While video surveillance has been part of our technology landscape for decades, the industry has undergone remarkable changes since the 1970s. Trends in IP and HDCCTV technologies have heightened the market’s complexity and propelled demand for higher storage capacities. For this reason, storage remains a key enabler of video surveillance.
Just as storage requirements fluctuate significantly across market segments based on system workload and data category, today’s surveillance applications also demand purpose-built storage solutions (See Figure 1). Optimized reliability, performance and cost savings are only possible when surveillance professionals acknowledge the specific storage needs of their surveillance installations.
For some configurations, power efficiency and cool operation may be the highest priorities, while for others, high-speed video writing and streaming are the key focus. A system may also demand centralized storage that is ideal for operations in IP and LAN environments. In each of these situations, a hard drive is available to best fit the needs of the distinct surveillance setup.
The following considerations provide much-needed guidance for surveillance professionals exploring the overflow of storage products on the market:
* Number of cameras, resolution and duration of storage: capacity
* Type of configuration – JBOD or RAID
* Drive count – high or low
* Workload profile
* Enclosure designStorage Requirements for Distinct Surveillance Systems
An embedded DVR configuration is one example of a surveillance architecture that is commonly used in convenience stores, retail locations and home security. In these configurations, with perhaps one to four cameras, performance and capacity requirements are sufficiently met by one or two hard drives. These setups usually benefit from a hard drive designed for low-power environments with a cooler operating profile, such as the Seagate Pipeline HD drive.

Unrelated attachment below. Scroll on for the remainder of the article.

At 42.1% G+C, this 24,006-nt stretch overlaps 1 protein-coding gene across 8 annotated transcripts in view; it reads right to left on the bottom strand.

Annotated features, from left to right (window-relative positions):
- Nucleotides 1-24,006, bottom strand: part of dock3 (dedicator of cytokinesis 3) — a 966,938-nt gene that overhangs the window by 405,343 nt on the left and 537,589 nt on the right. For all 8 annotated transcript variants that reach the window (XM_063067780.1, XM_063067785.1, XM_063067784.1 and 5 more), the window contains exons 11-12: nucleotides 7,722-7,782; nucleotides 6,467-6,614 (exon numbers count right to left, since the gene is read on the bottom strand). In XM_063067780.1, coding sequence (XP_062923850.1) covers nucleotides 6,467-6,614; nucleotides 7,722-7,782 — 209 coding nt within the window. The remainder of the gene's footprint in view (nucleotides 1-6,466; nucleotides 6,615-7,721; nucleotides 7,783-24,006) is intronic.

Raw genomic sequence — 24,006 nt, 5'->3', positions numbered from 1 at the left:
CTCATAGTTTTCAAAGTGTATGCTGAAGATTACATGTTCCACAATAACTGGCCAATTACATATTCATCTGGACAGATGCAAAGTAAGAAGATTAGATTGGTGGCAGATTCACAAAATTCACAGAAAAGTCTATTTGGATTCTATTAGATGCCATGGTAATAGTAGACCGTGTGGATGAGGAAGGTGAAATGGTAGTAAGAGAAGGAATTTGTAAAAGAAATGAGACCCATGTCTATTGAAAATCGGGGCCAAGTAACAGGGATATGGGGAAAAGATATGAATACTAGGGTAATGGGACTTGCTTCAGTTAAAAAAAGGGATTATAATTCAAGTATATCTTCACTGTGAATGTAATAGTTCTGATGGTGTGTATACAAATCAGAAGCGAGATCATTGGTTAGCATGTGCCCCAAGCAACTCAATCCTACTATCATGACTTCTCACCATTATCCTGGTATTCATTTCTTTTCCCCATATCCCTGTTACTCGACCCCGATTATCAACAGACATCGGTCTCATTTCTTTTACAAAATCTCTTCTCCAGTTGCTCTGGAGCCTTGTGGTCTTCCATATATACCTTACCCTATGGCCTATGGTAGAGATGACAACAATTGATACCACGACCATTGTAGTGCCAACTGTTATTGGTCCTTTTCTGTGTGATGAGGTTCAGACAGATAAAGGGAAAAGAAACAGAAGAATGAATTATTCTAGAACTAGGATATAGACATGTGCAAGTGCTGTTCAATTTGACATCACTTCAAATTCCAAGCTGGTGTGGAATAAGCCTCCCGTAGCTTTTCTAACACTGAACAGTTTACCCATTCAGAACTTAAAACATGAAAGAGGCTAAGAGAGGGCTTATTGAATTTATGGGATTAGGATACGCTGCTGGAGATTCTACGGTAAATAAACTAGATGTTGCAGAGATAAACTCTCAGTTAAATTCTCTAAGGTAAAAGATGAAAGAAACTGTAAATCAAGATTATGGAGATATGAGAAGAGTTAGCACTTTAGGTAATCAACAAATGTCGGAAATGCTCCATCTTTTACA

More conventional surveillance DVR (SDVR) configurations will usually support many surveillance camera inputs and therefore demand a higher-performance, hard drive. The high-write workload of these architectures is coupled with large, sequential data blocks from the multiple data streams (cameras), which commonly operate in a 24×7 environment. Products like Seagate SV35 Series hard drives are designed to accommodate HD DVR, SDVR, NVR and hybrid DVR/NVR systems. The high-write capability of these drives gives them a unique advantage in mainstream surveillance operations.
With the growing popularity of network-focused topologies, centralized storage architectures with rack mount storage and storage enclosures with high drive counts are becoming increasingly common. These infrastructures demand storage with 24×7 high-write operation capabilities and maximized capacity. Enhanced RAID functionality, high-vibration tolerance and advanced technologies for improved performance and data reliability may also be important for these configurations. In this case, Seagate capacity-optimized hard drives and similar nearline products are the preferred solution in centralized storage setups.Conclusion
To stay competitive in the current surveillance market, providers must possess a keen understanding of their system’s needs. This knowledge will make the search for a purpose-built storage solution go from daunting to doable. With a multitude of quality products to choose from, surveillance professionals can find a hard drive that will optimize performance and save money.
For more information, please visit at link: http://www.seagate.com/internal-hard-drives/consumer-electronics/sv35/?cmpid=ctc-_-AS-Oct12